Investors can play a role in getting top companies to commit to fair pay, says Natasha Lamb, Managing Partner at Arjuna Capital
Research tells us that having more women in the top ranks of corporate America is a good thing. Gender diverse teams lead to greater profitability, return on equity, stock price performance, and innovation—key performance measures for any company. As such, structural biases that keep women from advancing into leadership positions, including the gender pay gap, are significant barriers to outperformance.
Yet the gap persists—women continue to make 79 cents on the dollar, as compared to men—a shortfall not expected to close for another 40 years. That is, at the current rate of change.
Thankfully, bigger change is in the air. Over the last year, the outcry, action and momentum to close the gender wage gap has escalated and investors have successfully pressed top companies to commit to fair pay. California and Massachusetts have passed the strongest equal pay laws to date. The Paycheck Fairness Act continues to pend at the federal level, and over the last several months, more than 50 companies have signed the White House Equal Pay Pledge. All this in nine months!
Shareholder proposals to challenge Big Tech
Recognizing the business case for building and maintaining a robust pipeline of female talent, Arjuna Capital filed the first shareholder proposals on equal pay with Big Tech companies beginning in 2014. Arjuna focused on the tech sector, which has a reputation as a boy’s club, because its female talent gap is simply bad for business. Innovation is job one in Silicon Valley and gender diverse leadership teams create more innovation.
And the tech industry has heeded the call. Beginning this February, seven of the nine companies where proposals were filed —Apple, Intel, Expedia, Amazon, Adobe, Microsoft, and eBay— have committed to publicly disclose and close their pay gaps. Only Facebook and Alphabet have been opaque in their disclosures.
But Arjuna is not the only investor calling for change—other shareholders are lending increasing support. Arjuna’s equal pay proposal at eBay garnered a majority vote at the annual meeting this spring, up six-fold from the prior year’s result, prompting eBay’s CEO to commit to “fix the problem.”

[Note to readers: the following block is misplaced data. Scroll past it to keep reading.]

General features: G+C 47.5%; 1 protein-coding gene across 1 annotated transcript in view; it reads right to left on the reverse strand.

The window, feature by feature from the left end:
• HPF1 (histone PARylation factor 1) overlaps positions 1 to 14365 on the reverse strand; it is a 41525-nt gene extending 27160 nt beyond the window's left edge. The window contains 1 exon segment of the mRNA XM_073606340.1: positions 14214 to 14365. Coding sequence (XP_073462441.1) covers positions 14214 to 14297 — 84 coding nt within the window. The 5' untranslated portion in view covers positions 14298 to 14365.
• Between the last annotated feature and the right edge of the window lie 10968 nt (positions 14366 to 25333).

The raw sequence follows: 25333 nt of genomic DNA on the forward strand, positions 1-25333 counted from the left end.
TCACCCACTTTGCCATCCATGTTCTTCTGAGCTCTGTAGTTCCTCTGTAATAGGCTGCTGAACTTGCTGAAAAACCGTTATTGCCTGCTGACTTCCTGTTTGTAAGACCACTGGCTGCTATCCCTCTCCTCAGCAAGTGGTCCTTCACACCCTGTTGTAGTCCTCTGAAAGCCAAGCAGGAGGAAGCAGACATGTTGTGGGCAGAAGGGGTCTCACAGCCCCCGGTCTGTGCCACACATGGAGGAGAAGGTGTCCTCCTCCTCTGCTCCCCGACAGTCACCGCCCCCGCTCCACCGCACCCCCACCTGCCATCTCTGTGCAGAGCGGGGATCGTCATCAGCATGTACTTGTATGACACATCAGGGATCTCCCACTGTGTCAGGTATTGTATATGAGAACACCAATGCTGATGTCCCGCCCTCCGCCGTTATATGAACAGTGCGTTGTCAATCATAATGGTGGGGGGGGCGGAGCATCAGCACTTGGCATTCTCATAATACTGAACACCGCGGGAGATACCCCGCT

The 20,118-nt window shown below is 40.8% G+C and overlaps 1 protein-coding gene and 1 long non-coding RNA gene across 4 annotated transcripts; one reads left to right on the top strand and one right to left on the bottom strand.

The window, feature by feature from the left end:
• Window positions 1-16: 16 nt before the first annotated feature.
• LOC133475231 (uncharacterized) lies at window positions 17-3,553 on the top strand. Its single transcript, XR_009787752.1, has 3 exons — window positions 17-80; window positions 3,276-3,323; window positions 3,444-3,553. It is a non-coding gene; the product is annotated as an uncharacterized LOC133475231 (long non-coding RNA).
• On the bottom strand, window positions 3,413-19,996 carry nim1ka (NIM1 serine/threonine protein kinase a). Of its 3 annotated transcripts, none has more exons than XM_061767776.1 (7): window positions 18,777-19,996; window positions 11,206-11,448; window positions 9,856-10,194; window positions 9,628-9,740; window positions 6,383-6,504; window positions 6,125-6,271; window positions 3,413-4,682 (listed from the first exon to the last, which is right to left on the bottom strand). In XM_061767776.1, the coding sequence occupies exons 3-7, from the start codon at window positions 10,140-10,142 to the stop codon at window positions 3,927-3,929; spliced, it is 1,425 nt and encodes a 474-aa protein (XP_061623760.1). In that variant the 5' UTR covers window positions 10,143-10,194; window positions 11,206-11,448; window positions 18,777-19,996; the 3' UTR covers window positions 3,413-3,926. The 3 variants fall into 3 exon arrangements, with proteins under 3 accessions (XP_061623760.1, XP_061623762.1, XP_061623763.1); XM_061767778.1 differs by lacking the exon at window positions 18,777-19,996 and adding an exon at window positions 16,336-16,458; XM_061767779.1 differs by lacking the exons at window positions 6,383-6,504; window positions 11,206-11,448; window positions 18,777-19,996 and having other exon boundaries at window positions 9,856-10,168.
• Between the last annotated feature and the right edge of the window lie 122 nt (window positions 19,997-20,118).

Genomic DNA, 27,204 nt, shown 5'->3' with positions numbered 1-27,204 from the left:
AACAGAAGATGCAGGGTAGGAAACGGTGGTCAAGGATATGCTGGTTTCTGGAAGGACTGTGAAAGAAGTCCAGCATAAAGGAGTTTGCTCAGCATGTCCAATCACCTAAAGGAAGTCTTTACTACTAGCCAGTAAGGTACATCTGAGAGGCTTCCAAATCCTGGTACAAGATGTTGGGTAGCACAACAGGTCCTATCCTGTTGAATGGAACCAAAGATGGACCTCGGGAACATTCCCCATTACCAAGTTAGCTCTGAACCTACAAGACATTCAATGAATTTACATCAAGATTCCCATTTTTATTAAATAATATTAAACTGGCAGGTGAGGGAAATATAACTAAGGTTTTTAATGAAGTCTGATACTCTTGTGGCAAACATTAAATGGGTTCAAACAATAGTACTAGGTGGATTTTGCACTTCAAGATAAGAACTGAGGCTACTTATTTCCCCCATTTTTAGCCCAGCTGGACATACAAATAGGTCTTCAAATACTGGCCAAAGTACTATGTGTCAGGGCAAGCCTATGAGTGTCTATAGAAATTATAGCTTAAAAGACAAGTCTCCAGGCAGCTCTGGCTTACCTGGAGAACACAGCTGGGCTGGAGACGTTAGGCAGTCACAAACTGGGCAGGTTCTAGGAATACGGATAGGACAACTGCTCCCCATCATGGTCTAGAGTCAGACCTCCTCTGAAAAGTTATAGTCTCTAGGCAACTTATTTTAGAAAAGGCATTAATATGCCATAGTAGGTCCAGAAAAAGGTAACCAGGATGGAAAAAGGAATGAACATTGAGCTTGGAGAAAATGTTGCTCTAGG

Working together to fix the pipeline
Companies are beginning to recognize the case for gender equality and take steps to remedy it: 75% of CEOs now rank it as a top priority. But while we’re headed in the right direction, women continue to face deep structural biases. Just last week, McKinsey and Company revealed that women are 30% less likely to be promoted than men at the early stages of their career. With these odds, it’s no surprise that women only account for 17% of the C-Suite – the pipeline is broken at the start.
Achieving gender equality will require systemic change on all levels—corporate, investor, regulatory, and societal. Addressing the unconscious bias, outright discrimination, and structural barriers that keep women and business from reaching their full potential will take work. There is no panacea.
As investors, we will to continue to press the companies we invest in to take the lead, whether in the tech sector, financial services industry, or other male dominated fields. For in the absence of corporate change, women will continue to hit that glass ceiling. But with corporate transparency and accountability working to break down the barriers, women can give leadership a real crack.